As already announced, the Misano race weekend on 17-19 September will see Andrea Dovizioso get back on a MotoGP bike after a year’s absence. The Italian, who will also take part in the 2022 championship with Yamaha, or rather Petronas, thus ends what he referred to as a sabbatical.
After flirting with Aprilia and completing three days of testing, Dovizioso decided to accept the offer from Yamaha. It will be interesting to see to what extent this partnership can benefit a returning rider like Dovizioso and a team that has been having an extremely difficult season until now.
Dovizioso-Yamaha, who benefits?
On the one hand, this might look like a gamble for both parties. While Dovizioso returns to a bike that might appear competitive, it only really performs in the hands of Quartararo. Yamaha meanwhile signs up a 35-year old rider who’s coming off the back of a one year break. On the other hand, this move might prove to be the right one, the Italian climbing aboard a five-time race winner (the most successful bike) and Yamaha gaining the skills of one of the strongest riders of the modern era. So, which view is the correct one?
The Vinales debacle put paid to Yamaha’s plans, and so too those of team Petronas that, despite having always said it wanted to focus on youngsters, has subsequently turned to the former Ducati rider. A symbolic change of direction, with the Malaysian team bosses once again opting for a more experienced rider. Last year, they went with Valentino Rossi who, as well as experience, brought a media appeal that was hard to resist. And this year, Dovizioso. One of the reasons, aside from the rider’s undeniable talent, is probably the lack of appealing young talents available to ride the M1. With Gardner, Fernandez and Di Giannantonio already heading to the top class, and Bezzecchi close to a deal with the VR46 team, betting on any other Moto2 rider could be a gamble too far. Also bearing in mind the difficulties that Jake Dixon has been having in recent races.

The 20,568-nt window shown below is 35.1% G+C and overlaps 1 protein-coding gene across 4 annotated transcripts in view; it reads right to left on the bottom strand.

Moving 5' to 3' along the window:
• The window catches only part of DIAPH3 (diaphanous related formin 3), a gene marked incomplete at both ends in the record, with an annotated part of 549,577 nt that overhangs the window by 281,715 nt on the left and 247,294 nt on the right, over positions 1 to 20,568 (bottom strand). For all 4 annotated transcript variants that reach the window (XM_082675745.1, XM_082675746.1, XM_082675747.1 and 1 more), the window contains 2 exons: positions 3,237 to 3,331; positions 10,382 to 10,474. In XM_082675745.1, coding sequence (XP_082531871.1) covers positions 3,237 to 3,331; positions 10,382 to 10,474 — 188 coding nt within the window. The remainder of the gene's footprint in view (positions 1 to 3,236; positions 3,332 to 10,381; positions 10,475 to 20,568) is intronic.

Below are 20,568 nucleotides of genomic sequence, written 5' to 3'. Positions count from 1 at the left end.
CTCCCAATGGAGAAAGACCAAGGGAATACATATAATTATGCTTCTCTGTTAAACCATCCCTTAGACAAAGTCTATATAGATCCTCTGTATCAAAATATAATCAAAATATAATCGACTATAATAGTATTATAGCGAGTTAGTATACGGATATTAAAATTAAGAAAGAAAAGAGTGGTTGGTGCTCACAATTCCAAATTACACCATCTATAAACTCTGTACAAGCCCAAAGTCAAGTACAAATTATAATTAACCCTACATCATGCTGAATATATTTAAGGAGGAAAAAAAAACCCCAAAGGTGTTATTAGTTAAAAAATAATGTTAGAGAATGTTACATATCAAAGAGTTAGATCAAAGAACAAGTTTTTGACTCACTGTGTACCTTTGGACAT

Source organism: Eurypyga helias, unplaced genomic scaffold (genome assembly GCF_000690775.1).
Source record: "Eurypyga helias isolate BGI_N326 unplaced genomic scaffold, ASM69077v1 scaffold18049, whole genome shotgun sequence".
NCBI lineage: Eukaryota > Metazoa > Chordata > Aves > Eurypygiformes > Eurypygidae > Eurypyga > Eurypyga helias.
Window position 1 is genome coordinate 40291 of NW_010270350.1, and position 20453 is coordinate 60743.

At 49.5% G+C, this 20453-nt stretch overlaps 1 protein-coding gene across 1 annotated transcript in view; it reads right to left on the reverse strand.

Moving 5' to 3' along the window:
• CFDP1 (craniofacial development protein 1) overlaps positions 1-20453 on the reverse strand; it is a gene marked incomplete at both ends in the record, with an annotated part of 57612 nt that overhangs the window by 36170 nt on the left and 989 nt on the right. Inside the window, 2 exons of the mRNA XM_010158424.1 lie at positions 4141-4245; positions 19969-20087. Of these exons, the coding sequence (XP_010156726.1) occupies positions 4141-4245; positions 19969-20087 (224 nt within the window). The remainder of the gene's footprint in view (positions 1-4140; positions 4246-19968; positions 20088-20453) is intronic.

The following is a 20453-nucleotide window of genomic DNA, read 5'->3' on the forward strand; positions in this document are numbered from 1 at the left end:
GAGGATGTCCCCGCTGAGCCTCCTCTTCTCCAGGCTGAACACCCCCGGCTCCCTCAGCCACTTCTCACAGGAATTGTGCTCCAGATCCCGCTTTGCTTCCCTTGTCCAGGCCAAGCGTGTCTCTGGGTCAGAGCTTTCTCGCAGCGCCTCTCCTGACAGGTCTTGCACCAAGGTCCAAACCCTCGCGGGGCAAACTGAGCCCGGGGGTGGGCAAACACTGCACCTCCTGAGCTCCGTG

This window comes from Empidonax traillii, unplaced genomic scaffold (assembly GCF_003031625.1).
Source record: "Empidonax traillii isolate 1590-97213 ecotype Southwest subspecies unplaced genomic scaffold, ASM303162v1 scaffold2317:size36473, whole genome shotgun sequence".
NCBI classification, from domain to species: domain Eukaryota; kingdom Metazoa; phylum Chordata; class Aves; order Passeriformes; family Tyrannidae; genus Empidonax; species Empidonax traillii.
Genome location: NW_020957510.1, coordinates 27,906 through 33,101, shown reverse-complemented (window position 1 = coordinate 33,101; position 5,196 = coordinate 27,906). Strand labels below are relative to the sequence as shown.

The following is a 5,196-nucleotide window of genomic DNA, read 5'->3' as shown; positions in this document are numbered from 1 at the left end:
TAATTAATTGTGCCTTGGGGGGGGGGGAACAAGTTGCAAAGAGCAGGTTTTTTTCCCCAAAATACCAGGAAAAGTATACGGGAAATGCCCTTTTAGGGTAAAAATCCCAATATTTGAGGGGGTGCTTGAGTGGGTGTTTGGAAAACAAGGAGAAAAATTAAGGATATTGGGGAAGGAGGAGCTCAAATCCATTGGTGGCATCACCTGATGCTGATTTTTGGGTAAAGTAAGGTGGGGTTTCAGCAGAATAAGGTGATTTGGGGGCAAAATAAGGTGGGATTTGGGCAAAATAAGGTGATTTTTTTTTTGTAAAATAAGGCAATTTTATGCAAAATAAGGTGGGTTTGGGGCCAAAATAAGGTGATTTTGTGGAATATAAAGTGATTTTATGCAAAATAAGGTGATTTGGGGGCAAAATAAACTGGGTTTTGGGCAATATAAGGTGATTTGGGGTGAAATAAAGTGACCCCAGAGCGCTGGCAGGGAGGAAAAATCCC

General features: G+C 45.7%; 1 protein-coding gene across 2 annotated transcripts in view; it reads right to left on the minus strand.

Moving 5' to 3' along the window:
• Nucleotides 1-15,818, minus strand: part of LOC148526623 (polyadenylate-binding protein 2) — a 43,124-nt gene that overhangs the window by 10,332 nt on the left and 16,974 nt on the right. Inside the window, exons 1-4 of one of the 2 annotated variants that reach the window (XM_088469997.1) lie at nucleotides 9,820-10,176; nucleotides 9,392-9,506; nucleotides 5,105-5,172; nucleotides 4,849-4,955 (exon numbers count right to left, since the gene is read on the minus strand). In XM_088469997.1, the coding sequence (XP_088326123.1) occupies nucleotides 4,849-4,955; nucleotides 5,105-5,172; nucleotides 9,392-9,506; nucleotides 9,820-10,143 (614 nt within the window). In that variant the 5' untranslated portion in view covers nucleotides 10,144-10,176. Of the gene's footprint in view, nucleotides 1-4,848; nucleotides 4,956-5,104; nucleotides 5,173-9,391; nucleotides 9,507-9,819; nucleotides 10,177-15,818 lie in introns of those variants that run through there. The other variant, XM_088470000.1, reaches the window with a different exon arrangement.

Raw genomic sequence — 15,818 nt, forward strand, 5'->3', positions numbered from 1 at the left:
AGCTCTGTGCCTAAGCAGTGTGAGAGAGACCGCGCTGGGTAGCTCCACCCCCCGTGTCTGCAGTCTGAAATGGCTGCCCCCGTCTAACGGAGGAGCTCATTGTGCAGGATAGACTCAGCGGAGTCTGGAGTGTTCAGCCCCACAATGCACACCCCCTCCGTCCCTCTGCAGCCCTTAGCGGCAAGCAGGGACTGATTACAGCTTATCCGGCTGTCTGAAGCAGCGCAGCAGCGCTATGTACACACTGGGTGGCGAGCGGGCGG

They know how to choose riders in Iwata, two recent examples being Quartararo and Morbidelli, but the decision to go with Dovizioso is as logical as it is full of unknowns. The rider is 35 and the M1 is very different to the bike he rode back in 2012. Added to which are the problems Valentino Rossi and Franco Morbidelli have had this season (particularly with the tyres), two riders who have a riding style that it not dissimilar to that of the Italian...
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Nevertheless, Yamaha gains a rider who was able to win fourteen races in the last five years and finish second in the championship on three occasions. The last rider who, between 2017 and now, has been able to take on Marc Marquez and beat him in certain situations. Dovi’s experience with Ducati has seen him grow as both rider and test rider, and this represents an additional benefit for Yamaha that, in losing Valentino Rossi, will lose their guiding light in terms of development.
And so the compass could well be telling us this is the right direction, something that is backed up by Dovizioso’s riding style, well suited to the M1 at least on paper. The bike’s strengths lie in its frame and rideability, two elements that could highlight the Italian’s riding. But it’s also true that, as Crutchlow says, Dovizioso will face a bike that is very different to the Ducati he was used to, particularly in terms of the engine. So an adaptation phase is inevitable but if there’s one rider who can do it, then this is Dovizioso. On paper, the Dovizioso-Yamaha pairing could bring benefits for both parties, but only the track can now provide a definitive answer.
Translated by Heather Watson